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With the rise of the New Right, the demise of state socialism, and the development of concerns over the nature of modernity, the reception of Marxist and radical theories of capitalist society has become, to say the least, skeptical. In this book Andrew Sayer rethinks and reformulates radical political economy.
The author argues that Marxist theories of capitalism must learn both from the problems of socialism and, more controversially, from liberalism. In a major critique of Marxist and post-Marxist political economy he argues that one of its central problems may be traced to its treatment of the apparently innocuous concept of division of labor. This has led, he shows, to a confusion of the effects of markets and property relations. In consequence explanations of uneven development and of the distribution of power in advanced economies are flawed.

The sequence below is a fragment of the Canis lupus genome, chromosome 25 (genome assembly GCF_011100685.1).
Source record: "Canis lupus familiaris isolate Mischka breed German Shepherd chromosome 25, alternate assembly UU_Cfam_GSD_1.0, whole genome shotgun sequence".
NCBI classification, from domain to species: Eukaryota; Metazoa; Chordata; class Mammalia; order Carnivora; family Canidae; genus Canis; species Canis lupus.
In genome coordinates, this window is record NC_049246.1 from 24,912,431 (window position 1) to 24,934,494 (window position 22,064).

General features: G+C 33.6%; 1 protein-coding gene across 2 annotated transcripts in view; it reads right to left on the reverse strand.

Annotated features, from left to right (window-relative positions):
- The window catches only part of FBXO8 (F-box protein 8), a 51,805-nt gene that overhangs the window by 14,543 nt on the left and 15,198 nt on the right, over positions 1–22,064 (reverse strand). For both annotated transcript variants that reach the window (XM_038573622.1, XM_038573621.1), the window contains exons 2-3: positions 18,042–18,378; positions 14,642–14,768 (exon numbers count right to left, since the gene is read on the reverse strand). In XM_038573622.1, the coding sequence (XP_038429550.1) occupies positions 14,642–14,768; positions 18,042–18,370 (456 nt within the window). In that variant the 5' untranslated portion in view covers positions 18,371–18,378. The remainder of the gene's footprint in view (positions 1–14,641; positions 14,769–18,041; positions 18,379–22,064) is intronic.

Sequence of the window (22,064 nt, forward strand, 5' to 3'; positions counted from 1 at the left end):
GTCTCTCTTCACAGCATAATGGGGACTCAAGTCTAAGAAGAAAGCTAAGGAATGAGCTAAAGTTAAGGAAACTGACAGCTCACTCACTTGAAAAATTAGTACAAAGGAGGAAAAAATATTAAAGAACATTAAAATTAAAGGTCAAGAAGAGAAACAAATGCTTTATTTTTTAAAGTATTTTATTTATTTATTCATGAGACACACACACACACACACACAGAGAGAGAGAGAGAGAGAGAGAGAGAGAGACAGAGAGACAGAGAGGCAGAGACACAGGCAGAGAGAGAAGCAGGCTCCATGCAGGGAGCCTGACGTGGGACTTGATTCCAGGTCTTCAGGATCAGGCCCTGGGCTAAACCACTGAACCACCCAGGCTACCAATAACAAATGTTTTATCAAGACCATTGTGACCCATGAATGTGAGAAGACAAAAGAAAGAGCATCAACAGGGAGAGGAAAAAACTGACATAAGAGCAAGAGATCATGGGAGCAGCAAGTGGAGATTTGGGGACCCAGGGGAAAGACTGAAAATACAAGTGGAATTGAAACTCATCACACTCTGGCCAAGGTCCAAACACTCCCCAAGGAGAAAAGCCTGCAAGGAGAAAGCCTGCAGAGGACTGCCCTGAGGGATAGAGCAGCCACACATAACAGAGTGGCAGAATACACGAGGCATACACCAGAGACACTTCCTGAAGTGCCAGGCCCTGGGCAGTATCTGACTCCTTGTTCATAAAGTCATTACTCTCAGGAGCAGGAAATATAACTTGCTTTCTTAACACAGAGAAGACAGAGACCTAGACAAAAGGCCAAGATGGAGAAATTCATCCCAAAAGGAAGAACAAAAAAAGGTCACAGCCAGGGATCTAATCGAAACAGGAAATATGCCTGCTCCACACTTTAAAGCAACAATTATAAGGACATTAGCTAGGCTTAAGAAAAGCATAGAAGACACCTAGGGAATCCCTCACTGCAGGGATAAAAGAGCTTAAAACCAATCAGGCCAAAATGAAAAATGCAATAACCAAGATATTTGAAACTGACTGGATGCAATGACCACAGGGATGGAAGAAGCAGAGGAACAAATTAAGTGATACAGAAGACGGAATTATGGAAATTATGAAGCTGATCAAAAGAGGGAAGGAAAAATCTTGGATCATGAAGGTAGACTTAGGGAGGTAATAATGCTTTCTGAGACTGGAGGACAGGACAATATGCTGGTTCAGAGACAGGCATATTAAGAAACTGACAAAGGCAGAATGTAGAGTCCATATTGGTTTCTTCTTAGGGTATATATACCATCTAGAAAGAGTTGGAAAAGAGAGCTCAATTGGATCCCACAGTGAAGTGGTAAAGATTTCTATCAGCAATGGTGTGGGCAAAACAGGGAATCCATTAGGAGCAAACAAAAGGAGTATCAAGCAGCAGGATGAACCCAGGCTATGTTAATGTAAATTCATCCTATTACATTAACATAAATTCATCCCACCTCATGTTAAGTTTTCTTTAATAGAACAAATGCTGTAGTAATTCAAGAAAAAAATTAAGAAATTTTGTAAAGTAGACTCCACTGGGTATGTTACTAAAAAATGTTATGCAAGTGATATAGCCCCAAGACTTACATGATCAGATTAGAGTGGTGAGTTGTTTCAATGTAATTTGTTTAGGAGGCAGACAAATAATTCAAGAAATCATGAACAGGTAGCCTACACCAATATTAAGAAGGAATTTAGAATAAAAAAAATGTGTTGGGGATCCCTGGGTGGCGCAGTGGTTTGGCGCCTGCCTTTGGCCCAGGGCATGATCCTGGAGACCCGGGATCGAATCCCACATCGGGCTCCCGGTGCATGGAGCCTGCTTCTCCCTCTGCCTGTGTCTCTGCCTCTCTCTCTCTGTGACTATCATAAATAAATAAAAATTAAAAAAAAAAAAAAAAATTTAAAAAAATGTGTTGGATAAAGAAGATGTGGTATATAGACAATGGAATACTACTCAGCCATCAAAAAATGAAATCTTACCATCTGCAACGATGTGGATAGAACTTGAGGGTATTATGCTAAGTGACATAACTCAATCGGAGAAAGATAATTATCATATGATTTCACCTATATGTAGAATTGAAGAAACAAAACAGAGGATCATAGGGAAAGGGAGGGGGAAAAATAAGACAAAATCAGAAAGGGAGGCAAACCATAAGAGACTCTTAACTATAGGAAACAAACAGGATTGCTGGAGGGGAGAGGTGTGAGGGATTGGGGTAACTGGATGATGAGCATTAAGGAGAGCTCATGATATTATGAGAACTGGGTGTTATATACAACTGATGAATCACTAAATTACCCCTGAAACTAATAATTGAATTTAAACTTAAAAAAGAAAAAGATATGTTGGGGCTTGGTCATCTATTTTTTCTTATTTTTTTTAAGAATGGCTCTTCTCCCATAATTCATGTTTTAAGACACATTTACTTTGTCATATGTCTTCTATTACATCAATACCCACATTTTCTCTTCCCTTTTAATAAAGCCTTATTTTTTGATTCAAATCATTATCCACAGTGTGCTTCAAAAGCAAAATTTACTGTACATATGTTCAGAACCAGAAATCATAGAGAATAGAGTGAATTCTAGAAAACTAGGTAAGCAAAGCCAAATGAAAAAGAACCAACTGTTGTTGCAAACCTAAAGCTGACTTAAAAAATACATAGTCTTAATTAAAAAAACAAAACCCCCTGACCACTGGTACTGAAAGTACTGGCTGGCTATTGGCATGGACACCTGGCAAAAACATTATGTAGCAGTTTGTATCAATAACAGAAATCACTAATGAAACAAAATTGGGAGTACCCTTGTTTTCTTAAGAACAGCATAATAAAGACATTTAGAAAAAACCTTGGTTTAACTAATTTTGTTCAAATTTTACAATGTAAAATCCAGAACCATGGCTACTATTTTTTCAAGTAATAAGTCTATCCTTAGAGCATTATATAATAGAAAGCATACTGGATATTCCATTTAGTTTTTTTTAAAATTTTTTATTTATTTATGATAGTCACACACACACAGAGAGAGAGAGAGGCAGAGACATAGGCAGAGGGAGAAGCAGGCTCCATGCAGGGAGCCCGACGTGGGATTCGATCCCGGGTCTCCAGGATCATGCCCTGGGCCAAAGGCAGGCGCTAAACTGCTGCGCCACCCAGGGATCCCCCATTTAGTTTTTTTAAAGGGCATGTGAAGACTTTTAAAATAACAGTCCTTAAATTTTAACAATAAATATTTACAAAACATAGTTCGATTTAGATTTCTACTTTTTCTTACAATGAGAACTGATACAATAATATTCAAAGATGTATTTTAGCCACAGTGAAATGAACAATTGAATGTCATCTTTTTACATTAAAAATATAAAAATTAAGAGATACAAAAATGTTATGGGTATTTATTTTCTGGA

The author illustrates the argument by reference to the study of uneven spatial development. He concludes by outlining the constructive potential for a dialoge between radical political economy and liberal thought, and between critical social science and normative political philosophy.
Written in the author's characteristically direct and accessible style, this book will be widely read by students of contemporary capitalism and political economy in many disciplines.
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